There are a variety of both inpatient and outpatient treatment options. Inpatient options are typically reserved for those who are medically unstable based on vital signs, lab findings, worsening symptoms, or risk of suicide.

Residential care is provided to those who are stable and do not need intensive medical care. Partial hospital care may be offered to those impaired by eating disorders, but who aren’t under an immediate risk but still need to be regularly assessed. Those who are stable with their symptoms under control may not need daily monitoring and could be offered outpatient care.

Although not always, hospitalization may be required to treat anorexia or bulimia. It depends on the severity of the patient’s condition. A feeding tube may be used to get the necessary nutrients. Depending on the nature of symptoms exhibited, different types of doctors may be needed to treat specific health problems as a result of substance use or the eating disorder.

Antidepressants and antipsychotic medications are sometimes prescribed to bulimics who also use substances. It’s important these medications are not also used, so proper management of them should be discussed with a doctor. For bulimics, there are programs (both inpatient and outpatient) in which meals are supervised.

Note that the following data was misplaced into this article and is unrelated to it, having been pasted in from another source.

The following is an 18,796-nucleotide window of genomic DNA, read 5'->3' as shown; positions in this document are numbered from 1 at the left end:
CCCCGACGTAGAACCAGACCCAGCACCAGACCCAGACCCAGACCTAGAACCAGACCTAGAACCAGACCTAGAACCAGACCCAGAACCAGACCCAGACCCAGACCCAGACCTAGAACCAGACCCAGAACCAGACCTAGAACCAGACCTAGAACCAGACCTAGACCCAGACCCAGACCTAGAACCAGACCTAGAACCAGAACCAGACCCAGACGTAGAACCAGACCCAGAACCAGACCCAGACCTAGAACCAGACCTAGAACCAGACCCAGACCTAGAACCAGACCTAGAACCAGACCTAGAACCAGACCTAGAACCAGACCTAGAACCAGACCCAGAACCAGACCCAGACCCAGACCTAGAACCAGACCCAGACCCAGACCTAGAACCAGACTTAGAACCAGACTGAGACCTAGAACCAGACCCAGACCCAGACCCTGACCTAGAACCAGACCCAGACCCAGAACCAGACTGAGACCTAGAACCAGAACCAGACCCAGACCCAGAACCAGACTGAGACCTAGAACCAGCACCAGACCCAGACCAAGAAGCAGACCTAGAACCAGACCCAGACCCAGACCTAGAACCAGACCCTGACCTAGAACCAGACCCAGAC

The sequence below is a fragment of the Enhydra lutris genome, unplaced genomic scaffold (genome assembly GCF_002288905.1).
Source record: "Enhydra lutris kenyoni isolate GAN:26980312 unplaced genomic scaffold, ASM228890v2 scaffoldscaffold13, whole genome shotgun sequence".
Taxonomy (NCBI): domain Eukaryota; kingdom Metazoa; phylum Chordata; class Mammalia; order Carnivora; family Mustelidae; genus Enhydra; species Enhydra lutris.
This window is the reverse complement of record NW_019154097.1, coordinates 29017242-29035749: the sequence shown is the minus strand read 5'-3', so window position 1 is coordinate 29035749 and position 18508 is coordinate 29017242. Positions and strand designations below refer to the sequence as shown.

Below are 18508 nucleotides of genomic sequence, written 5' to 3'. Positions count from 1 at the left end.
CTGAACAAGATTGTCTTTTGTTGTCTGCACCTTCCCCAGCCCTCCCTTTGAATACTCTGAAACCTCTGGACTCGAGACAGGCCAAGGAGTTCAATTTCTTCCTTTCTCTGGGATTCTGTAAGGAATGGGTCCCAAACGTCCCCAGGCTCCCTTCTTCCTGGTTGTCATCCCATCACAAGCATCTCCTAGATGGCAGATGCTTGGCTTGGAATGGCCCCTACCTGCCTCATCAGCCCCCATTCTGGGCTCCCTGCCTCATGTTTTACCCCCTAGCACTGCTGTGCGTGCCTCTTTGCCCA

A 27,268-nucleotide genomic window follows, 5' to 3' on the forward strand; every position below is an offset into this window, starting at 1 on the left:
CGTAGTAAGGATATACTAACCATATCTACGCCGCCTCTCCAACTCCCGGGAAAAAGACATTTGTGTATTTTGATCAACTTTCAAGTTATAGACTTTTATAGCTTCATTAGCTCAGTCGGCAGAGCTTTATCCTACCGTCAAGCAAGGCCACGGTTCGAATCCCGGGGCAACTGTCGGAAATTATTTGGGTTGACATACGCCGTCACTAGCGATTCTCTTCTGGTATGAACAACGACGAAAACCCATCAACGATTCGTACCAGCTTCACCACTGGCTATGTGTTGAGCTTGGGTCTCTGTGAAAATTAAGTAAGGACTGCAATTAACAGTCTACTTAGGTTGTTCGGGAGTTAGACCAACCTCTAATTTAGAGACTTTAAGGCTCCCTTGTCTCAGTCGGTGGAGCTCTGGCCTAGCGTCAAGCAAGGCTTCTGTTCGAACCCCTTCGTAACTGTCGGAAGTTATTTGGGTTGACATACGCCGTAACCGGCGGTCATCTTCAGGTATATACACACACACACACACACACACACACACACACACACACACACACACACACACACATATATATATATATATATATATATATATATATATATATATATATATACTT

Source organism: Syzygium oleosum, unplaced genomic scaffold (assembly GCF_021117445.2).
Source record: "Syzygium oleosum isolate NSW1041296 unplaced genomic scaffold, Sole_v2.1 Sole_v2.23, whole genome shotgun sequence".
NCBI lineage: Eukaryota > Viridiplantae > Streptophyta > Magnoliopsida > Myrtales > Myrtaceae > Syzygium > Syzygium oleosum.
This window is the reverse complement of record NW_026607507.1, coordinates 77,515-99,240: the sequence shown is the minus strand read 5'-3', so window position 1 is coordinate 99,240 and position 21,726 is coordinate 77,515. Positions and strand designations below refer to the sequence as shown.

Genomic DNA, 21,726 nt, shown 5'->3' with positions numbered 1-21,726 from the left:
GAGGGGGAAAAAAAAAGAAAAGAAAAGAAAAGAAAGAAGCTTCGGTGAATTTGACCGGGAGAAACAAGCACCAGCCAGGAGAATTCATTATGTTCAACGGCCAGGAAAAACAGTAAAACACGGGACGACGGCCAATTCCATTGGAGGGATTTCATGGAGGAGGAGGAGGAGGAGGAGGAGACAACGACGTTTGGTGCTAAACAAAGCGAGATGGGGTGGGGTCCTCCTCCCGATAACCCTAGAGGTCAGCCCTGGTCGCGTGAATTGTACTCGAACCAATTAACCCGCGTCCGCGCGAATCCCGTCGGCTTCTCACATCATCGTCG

Don’t Wait, Get Help Today

Eating disorders such as anorexia and bulimia are unfortunately quite common among women, and many also have a substance use problem. These disorders are incredibly dangerous even without the complications of drugs and alcohol, but the reality is these behaviors frequently are co-occurring. Worse still, each works to fuel the other, making matters – and one’s overall health – even worse.

There is hope. There are treatments available for both eating disorders and substance use, and there are programs that will help patients address both issues together. It’s important to recognize the problems and seek treatment as early as possible. Whether you are victim of an eating disorder or substance use disorder or you believe a friend or loved one has an issue, do not delay seeking help!